Fr. James just married this couple at St. Juliana Parish
Letters from a Pastor to His People- August 4, 2019
In most of my political science and philosophy courses from college and seminary Plato's The Republic was discussed. The part that received the most attention was the allegory of the cave. I won't go into detail, but the gist of the "cave" (and platonic philosophy in general) is that there are forms above. That is, everything on this earth is but a shadow of something higher, in the supernatural or metaphysical realm. There is a deeper or higher meaning to what we see in existence. For Plato and Socrates, living well means living with these higher forms in mind; not narrowing our vision only to things before us.
Aristotle, another ancient Greek philosopher, succeeded Plato and held the opposite view. The forms, if they even exist, don't matter. What matters is, well, matter: the particulars on this earth. To Aristotle, we should focus on what is before us and analyze it. If you've ever seen Raphael's School of Athens painting, you see Plato pointing to the sky and Aristotle pointing to the earth. This captures the varying philosophies.
Most philosophers, including theologians, lean in Aristotle's direction. I'd like to, at least for this bulletin letter, lean in Plato's direction.
Saint Paul tells the Colossians, "Think of what is above, not of what is on earth" (Colossians 3:2). This is an amazing passage of sacred scripture. Paul was a philosopher. He knew Greek philosophy, including Plato and Aristotle, and had read The Republic, I'm sure. Who knows, maybe he was rereading it when he wrote this letter. This is known as one of the four "captivity letters." Paul wrote it to the community in Western Turkey while he was imprisoned in Rome. He was under house arrest, so perhaps he spent his time reading some philosophy. And the Colossians, close to Greece, likewise would have probably known Greek philosophy. So, Paul tells them, "if you were raised with Christ, seek what is above." Don't get caught up too much in earthly matters, he's saying. Everything has a higher purpose, some spiritual meaning.
It's a challenge that resides with us today. Everything you do has a purpose in God's eyes. The key for us is to discern just what that spiritual purpose is.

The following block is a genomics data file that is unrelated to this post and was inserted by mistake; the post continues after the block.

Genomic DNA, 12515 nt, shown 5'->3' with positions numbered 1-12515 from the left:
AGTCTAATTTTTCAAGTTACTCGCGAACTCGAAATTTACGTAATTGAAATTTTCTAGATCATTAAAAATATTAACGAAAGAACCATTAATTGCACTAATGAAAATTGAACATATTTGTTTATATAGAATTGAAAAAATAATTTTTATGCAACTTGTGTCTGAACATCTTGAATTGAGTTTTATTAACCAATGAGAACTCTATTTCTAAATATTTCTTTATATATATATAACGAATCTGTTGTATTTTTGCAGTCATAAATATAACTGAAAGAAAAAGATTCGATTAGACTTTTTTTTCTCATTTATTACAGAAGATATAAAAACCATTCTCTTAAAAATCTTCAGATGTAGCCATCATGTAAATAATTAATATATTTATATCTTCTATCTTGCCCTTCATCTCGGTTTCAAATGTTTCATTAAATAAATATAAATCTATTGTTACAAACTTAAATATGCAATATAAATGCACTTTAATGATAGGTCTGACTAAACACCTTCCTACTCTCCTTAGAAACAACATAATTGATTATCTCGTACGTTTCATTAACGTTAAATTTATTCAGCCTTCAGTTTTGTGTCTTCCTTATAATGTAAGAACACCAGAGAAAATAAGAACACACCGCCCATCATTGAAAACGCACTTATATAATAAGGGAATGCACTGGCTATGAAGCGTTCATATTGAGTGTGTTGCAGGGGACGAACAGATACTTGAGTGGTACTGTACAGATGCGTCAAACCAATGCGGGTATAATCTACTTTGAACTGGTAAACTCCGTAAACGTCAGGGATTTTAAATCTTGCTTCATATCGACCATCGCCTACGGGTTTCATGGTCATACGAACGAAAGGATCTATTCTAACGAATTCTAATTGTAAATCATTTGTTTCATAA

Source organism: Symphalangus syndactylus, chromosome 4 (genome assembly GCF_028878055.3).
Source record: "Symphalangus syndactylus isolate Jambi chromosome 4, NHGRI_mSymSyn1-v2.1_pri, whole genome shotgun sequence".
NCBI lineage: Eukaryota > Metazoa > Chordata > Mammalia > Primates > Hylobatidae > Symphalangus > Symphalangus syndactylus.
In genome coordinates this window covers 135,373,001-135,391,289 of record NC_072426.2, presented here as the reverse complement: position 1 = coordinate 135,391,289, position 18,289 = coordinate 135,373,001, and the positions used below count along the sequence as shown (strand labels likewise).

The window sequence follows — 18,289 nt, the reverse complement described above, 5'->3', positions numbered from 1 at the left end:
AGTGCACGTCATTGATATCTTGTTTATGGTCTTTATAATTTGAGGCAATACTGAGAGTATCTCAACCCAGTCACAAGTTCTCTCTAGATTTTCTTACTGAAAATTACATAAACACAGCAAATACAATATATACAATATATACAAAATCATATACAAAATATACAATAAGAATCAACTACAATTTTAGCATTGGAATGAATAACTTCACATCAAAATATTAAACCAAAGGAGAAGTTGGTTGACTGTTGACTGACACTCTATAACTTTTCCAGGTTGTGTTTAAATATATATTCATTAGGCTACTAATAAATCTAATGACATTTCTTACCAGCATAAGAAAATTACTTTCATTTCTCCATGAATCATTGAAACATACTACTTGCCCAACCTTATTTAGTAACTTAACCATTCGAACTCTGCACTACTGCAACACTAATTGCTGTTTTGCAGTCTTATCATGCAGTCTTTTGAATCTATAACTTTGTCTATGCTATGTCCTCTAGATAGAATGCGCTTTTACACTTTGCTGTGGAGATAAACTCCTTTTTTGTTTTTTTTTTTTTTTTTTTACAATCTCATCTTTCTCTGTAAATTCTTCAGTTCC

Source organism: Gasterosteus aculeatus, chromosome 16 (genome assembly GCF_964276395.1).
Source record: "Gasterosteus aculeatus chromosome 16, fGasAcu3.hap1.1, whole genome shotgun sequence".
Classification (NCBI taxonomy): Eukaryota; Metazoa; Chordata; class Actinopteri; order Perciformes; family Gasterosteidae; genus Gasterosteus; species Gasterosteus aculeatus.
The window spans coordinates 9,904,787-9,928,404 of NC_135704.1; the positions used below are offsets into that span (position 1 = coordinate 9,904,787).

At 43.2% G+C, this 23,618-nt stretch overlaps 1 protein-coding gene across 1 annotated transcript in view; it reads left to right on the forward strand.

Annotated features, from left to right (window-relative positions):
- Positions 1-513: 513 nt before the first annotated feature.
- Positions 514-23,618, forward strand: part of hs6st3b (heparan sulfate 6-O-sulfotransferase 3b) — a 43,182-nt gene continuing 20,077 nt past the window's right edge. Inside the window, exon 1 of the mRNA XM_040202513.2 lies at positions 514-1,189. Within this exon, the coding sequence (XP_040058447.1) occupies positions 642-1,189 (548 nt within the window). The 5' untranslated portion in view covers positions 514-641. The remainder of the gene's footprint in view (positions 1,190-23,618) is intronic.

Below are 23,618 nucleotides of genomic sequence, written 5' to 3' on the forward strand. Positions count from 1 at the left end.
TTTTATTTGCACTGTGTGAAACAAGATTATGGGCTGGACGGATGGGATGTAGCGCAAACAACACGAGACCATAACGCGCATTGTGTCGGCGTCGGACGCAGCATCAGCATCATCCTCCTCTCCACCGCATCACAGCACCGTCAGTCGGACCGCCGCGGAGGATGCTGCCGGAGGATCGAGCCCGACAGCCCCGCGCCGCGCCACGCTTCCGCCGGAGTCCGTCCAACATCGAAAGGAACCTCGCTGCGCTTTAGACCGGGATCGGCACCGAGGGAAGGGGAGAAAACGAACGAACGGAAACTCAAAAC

For instance, if you are caring for your parent with Alzheimer's in a nursing home, the task for you (at least, one of the tasks) is to see how God is guiding you and your parent in the illness. It's not only about the day-to-day battle and the concrete particulars: Alzheimer's, doctors, the nursing home room, appointments, etc. It's about your parent continuing Christ's work of redemption, you growing in mercy and patience, genuine love coming about on this earth as a child cares for his ailing parent. That's the "what is above." That's the "higher form" of Plato.
"For you have died," says Paul, "and your life is hidden with Christ in God" (Colossians 3:3). Think about this philosophical concept here. We are hidden with Christ. That is, we are the particular on this earth; Christ is our form. We are the shadow of Christ. We make Christ manifest on this earth, if we can keep our focus on what is above.
Tape that scripture quote from Colossians 3:3 on your mirror, on your computer monitor, on the back of your iPhone, wherever. You have died and your life is hidden with Christ in God. There's no better philosophy to live by than what it is contained in that profound statement!
All are invited on Wednesday, August 14th at 6pm to view the new STEAM Lab and Courtyard in the school building. We have been hard at work over the summer with these projects, which couldn't have been completed without your generosity from last year's Gala and other fundraising efforts!
Yours in Christ,